How September 11 Changed The Aviation Industry
Embry-Riddle Aeronautical University
Nellis Resident Center
This paper assesses the impact of the September 11th terrorist attacks and its after-eÂ®ects
on U.S. airline demand. Using monthly time-series data from 1986-2003, we Â¯nd that September
11th resulted in both a negative transitory shock of over 30% and an ongoing negative demand
shock amounting to roughly 7.4% of pre-September 11th demand. This ongoing demand shock
has yet to dissipate (as of November 2003) and cannot be explained by economic, seasonal, or
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Computer security experts have a lot of expertise that can be applied to the real world. First and foremost, we have well-developed senses of what security looks like. We can tell the difference between real security and snake oil. Their were a lot of new airport security rules, put in place after September 11, All the warning signs are there: new and improven security measures are real.. The ban on the terrorists used small knives and box cutters, nail clippers, nail files, cigarette lighters, scissors tweezers are small when you think of it, but it,s countermeasures like that protect against ways people can subdue the pilot and crew. We have to parked cars 300 feet from airport gates. And some curbside check-in have been taking away. The rule limiting concourse access to ticketed passengers came to pass. Increased inspections of luggage, airplanes, and airports were put in place to make the passengers feel that it is safe to fly.
The work on safety and security of society is based upon the principles of liability, decentralisation and conformity. Together these principles are the foundation for establishing efficient crisis prevention and crisis management. he principle of liability states corresponding responsibility either when dealing with a normal situation or an extraordinary situation. This principle applies to all public and private activities. In addition each citizen is responsible for his or her own safety. Responsibility for the functions of normal, everyday activities, will presumably improve the ability to handle critical situations. Each is responsible for emergency planning within its own sector. The Ministry of Justice and the police has been given a more distinct responsibility for coordinating the administration of work on safety, security and emergency planning within the civil sector. .The principle of decentralisation states that the responsibility for crisis management should be handled at the lowest possible level. The principle of conformity states that society must be able to operate in accordance with normal standards no matter what challenges it is exposed to, and that the structures of responsibility are maintained in extraordinary situations.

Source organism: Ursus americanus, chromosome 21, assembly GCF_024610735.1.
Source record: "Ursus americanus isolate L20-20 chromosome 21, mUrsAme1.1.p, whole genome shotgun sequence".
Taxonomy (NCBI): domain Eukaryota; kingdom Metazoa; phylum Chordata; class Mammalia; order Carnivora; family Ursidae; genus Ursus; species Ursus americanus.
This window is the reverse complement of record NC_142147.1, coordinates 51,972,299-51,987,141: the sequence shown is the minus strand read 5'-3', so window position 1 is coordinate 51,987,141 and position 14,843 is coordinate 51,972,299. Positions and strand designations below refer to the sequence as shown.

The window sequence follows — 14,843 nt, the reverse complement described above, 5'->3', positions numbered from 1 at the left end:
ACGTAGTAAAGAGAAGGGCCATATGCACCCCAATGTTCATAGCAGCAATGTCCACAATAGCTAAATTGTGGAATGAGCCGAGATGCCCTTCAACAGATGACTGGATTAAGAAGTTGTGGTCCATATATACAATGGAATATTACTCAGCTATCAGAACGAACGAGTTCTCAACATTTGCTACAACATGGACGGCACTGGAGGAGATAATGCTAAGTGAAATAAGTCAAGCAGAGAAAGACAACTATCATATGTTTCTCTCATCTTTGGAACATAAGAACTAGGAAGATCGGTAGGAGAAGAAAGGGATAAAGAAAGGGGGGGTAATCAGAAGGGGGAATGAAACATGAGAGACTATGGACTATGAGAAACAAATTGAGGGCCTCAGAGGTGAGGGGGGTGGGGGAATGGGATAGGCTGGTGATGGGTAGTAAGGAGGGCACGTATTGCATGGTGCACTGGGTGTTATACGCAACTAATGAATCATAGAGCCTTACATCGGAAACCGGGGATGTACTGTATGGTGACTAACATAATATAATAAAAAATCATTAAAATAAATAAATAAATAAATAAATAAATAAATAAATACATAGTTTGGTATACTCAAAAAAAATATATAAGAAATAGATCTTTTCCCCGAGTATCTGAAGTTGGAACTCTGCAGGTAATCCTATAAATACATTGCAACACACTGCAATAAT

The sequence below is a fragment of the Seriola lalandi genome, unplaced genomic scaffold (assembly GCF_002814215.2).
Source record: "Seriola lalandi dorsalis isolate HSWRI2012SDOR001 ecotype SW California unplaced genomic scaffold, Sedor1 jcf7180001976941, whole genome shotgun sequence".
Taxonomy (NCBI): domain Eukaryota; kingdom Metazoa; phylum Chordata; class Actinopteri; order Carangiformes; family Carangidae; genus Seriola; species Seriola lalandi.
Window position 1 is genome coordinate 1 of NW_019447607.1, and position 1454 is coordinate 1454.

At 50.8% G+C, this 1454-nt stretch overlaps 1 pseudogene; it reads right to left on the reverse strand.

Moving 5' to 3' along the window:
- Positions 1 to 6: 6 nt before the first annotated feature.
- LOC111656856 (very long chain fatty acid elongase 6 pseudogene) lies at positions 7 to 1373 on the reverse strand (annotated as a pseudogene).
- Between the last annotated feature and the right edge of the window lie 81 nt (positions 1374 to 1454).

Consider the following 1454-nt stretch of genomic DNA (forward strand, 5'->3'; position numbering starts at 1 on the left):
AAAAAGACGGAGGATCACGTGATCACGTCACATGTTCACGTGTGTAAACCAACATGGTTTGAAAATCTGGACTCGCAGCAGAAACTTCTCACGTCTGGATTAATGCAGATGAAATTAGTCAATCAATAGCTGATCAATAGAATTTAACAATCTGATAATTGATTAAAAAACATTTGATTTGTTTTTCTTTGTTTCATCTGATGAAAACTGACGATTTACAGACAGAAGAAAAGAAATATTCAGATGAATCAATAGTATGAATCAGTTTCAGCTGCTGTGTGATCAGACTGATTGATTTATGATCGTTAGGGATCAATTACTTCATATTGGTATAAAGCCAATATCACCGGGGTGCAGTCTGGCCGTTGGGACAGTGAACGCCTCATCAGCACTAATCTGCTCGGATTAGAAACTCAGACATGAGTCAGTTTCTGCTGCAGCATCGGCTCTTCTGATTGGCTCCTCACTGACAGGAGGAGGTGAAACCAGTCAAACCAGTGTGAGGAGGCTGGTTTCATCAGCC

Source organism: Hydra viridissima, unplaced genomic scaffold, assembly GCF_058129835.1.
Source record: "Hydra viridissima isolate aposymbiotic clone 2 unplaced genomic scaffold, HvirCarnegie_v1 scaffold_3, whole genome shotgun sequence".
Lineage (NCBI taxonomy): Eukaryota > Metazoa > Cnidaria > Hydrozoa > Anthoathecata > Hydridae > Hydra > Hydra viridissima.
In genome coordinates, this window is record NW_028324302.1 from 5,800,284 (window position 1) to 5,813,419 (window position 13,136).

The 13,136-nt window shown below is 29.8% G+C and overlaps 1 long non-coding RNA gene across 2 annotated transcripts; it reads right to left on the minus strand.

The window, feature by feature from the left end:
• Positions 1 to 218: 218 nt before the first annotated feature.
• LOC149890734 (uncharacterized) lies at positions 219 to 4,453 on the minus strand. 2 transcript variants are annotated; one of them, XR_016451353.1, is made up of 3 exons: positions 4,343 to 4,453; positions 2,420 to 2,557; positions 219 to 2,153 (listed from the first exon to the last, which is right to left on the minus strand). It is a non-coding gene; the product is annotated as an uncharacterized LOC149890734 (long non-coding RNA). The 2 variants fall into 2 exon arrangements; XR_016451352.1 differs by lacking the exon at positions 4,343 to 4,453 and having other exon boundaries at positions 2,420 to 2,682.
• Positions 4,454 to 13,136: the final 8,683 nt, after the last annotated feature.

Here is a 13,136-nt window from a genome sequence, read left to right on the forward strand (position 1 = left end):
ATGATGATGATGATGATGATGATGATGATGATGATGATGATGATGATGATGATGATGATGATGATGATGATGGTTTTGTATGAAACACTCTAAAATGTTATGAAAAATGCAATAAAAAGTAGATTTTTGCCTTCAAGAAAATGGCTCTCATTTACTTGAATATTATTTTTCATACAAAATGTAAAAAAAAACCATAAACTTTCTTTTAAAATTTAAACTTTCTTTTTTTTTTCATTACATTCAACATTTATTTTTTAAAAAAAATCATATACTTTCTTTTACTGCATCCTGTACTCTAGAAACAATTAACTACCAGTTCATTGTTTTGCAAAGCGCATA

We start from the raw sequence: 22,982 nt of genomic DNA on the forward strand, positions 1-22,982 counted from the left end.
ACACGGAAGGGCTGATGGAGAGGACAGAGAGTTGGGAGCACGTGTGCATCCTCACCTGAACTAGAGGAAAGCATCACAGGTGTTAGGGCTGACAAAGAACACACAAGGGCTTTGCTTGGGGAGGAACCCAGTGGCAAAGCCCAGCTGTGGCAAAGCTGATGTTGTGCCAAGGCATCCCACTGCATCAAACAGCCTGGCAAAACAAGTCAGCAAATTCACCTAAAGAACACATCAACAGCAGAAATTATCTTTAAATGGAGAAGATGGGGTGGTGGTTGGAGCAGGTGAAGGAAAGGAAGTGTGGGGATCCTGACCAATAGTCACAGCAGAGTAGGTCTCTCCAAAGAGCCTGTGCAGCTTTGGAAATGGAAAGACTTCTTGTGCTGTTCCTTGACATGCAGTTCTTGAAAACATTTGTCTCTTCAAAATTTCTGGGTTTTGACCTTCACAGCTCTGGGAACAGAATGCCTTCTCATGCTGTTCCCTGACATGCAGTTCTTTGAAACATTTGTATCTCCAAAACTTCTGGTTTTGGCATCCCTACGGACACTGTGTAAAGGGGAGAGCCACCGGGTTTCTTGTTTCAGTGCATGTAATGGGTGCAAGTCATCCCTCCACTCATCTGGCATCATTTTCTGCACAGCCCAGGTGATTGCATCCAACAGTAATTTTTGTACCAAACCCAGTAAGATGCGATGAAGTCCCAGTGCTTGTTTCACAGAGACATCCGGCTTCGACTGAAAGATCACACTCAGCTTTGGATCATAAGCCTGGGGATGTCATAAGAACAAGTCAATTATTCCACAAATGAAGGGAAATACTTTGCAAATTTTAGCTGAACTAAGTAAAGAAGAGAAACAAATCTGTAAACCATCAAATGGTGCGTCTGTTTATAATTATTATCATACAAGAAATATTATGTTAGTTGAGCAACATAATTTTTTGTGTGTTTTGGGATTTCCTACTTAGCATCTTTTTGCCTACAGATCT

Work on emergency planning must be given priority in times without any evident threats against society. Measures to improve safety and security have recently been purposely initiated. The objective has been to initiate measures to...